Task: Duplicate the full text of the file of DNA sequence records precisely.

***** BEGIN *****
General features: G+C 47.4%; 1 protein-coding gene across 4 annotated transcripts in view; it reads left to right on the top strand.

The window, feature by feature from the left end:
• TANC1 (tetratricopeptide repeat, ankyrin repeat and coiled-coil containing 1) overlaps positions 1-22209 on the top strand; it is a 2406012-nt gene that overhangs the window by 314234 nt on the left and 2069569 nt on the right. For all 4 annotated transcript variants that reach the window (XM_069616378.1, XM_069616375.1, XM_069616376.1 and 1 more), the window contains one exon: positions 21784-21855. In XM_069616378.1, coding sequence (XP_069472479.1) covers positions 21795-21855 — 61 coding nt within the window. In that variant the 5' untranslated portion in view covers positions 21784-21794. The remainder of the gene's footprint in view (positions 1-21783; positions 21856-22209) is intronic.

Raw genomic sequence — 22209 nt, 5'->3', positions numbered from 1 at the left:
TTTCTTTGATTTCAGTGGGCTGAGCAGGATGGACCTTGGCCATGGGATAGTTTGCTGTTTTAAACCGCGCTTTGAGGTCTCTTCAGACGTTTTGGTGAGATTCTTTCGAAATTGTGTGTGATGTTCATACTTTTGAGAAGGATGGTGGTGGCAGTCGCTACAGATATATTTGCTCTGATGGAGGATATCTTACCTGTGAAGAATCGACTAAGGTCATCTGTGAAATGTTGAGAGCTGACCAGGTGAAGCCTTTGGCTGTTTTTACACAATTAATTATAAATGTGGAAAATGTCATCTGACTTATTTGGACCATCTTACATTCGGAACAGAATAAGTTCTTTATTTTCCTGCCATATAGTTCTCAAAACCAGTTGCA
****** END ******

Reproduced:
General features: G+C 47.4%; 1 protein-coding gene across 4 annotated transcripts in view; it reads left to right on the top strand.

The window, feature by feature from the left end:
• TANC1 (tetratricopeptide repeat, ankyrin repeat and coiled-coil containing 1) overlaps positions 1-22209 on the top strand; it is a 2406012-nt gene that overhangs the window by 314234 nt on the left and 2069569 nt on the right. For all 4 annotated transcript variants that reach the window (XM_069616378.1, XM_069616375.1, XM_069616376.1 and 1 more), the window contains one exon: positions 21784-21855. In XM_069616378.1, coding sequence (XP_069472479.1) covers positions 21795-21855 — 61 coding nt within the window. In that variant the 5' untranslated portion in view covers positions 21784-21794. The remainder of the gene's footprint in view (positions 1-21783; positions 21856-22209) is intronic.

Raw genomic sequence — 22209 nt, 5'->3', positions numbered from 1 at the left:
TTTCTTTGATTTCAGTGGGCTGAGCAGGATGGACCTTGGCCATGGGATAGTTTGCTGTTTTAAACCGCGCTTTGAGGTCTCTTCAGACGTTTTGGTGAGATTCTTTCGAAATTGTGTGTGATGTTCATACTTTTGAGAAGGATGGTGGTGGCAGTCGCTACAGATATATTTGCTCTGATGGAGGATATCTTACCTGTGAAGAATCGACTAAGGTCATCTGTGAAATGTTGAGAGCTGACCAGGTGAAGCCTTTGGCTGTTTTTACACAATTAATTATAAATGTGGAAAATGTCATCTGACTTATTTGGACCATCTTACATTCGGAACAGAATAAGTTCTTTATTTTCCTGCCATATAGTTCTCAAAACCAGTTGCA